The problem with fuels like coal and gas is they don’t come for free. The cost of these vital resources is linked to a global market system, where commodity prices fluctuate depending on the complex nature of supply and demand. So what are the major factors impacting fuel prices around the world? Here’s a simplified explanation of some key factors.

  • Production volume: The less of a commodity is available, the higher the price is likely to be. That means when major producing nations cut production, commodity prices increase. A recent example is the global price of crude oil rising in response to major producers such as Saudi Arabia and Russia scaling back production. The US’ shale gas boom showcases the other angle of this story, with huge production growth contributing to lower natural gas prices within the country over the last decade.
  • Changing demand: Demand is the other side of the supply-demand equation. With strong global economic growth, demand for energy increases. That means prices of commodities will rise. A slowing global economy will have the opposite effect. So with demand for the likes of gas, coal, and oil falling, the prices will also fall.
  • Geopolitical stability: Commodities are truly a global industry. That means global geopolitical factors can have a strong impact on the cost of fuel. Recent tensions between major oil producer Iran and the US Government not only limit supplies from a major oil producing nation, but also impact potential supplies along a key maritime highway in the Strait of Hormuz, through which around 20% of the world’s oil supply travels.
  • Evolving regulation: Changing regulations can impact both local and global prices. Recent regulations in China leading to increased customs checks on Australian thermal coal are one example, driving down global prices for this commodity, but driving up rival coal from Indonesia.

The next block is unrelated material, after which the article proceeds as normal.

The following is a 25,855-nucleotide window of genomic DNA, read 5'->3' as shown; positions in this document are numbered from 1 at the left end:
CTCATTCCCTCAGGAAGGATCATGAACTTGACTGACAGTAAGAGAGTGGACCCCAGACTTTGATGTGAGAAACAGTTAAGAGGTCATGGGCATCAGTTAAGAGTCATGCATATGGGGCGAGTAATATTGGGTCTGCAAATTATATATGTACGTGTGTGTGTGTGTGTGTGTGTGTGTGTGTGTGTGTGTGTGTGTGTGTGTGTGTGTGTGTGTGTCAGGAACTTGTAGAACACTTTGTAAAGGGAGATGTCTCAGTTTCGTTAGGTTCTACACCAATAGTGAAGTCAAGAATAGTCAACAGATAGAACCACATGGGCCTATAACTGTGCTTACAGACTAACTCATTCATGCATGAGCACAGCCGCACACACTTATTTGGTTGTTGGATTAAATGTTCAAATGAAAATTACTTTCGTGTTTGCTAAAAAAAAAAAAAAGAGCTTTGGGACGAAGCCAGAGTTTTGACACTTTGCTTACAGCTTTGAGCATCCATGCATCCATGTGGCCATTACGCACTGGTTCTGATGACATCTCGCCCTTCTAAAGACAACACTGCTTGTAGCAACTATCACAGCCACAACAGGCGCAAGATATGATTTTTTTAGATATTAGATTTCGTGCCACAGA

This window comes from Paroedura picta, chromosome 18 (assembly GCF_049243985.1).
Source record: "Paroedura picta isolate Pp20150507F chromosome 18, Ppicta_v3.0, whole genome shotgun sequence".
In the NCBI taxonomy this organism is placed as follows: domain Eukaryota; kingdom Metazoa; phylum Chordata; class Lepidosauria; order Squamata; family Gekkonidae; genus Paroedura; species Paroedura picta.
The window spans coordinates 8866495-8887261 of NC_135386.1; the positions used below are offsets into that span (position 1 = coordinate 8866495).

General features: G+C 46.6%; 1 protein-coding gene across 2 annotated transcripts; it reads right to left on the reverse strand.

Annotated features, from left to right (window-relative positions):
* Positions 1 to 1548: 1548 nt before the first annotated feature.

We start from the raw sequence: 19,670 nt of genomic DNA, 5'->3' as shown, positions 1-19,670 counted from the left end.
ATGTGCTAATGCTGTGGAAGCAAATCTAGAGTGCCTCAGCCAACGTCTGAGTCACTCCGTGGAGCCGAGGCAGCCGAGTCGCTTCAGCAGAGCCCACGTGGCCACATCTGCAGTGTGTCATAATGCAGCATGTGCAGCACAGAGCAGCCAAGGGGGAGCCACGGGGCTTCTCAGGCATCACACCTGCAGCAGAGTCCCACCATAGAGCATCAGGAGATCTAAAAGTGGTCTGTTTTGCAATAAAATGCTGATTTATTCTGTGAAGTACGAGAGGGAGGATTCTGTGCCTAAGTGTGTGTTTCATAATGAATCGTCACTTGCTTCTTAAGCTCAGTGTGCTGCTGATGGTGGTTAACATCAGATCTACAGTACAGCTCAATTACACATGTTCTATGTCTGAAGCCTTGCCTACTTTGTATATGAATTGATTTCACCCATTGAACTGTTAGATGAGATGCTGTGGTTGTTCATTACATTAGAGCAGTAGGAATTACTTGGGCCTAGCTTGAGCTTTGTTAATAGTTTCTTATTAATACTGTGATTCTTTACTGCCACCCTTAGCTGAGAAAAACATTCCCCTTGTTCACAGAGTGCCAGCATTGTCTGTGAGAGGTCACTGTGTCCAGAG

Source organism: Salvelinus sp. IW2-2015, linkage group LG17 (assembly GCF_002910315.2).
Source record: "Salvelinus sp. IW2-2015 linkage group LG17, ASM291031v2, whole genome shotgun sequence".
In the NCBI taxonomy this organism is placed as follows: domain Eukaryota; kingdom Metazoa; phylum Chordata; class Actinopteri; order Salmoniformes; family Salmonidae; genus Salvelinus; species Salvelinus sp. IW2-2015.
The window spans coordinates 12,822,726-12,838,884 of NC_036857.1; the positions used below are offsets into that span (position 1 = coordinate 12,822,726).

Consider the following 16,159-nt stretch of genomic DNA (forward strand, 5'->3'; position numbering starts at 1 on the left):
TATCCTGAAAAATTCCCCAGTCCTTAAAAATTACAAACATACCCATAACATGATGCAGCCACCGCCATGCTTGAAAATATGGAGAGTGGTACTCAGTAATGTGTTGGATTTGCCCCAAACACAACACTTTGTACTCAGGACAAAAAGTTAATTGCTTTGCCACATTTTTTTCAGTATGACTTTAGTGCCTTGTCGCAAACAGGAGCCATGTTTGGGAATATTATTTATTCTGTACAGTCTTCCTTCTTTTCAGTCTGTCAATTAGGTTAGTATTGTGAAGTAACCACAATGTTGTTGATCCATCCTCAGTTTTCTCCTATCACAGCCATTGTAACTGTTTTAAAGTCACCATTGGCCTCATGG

The international nature of the energy industry has resulted in an increasingly global outlook with national energy policy. That need to build resilience has led to many nation’s around the world adopting their own versions of incentive-based regulation in order to build resilience against global price changes.

What’s next for fuel prices?

While the price of oil fluctuates in an uncertain global market, it’s coal and gas which offer the most important insight into Malaysia’s energy costs. Recent price changes have been broadly positive for coal and gas, with falling prices painting a positive picture for Malaysia’s electricity industry.

It’s important to understand that those changing prices are also reflected in the projections made by power producers. Decisions about electricity tariffs aren’t just based on costs at a specific time, but how price shifts are assessed as part of the changing landscape we explored in this article. That means it’s not just cost at the point of purchase, but the question of what power producers expected that cost to be, and what they expect it to be tomorrow.

Whichever way these fuel prices change, with flexible mechanisms like ICPT, we have the framework to ensure a sustainable electricity ecosystem, whatever changing global conditions might bring.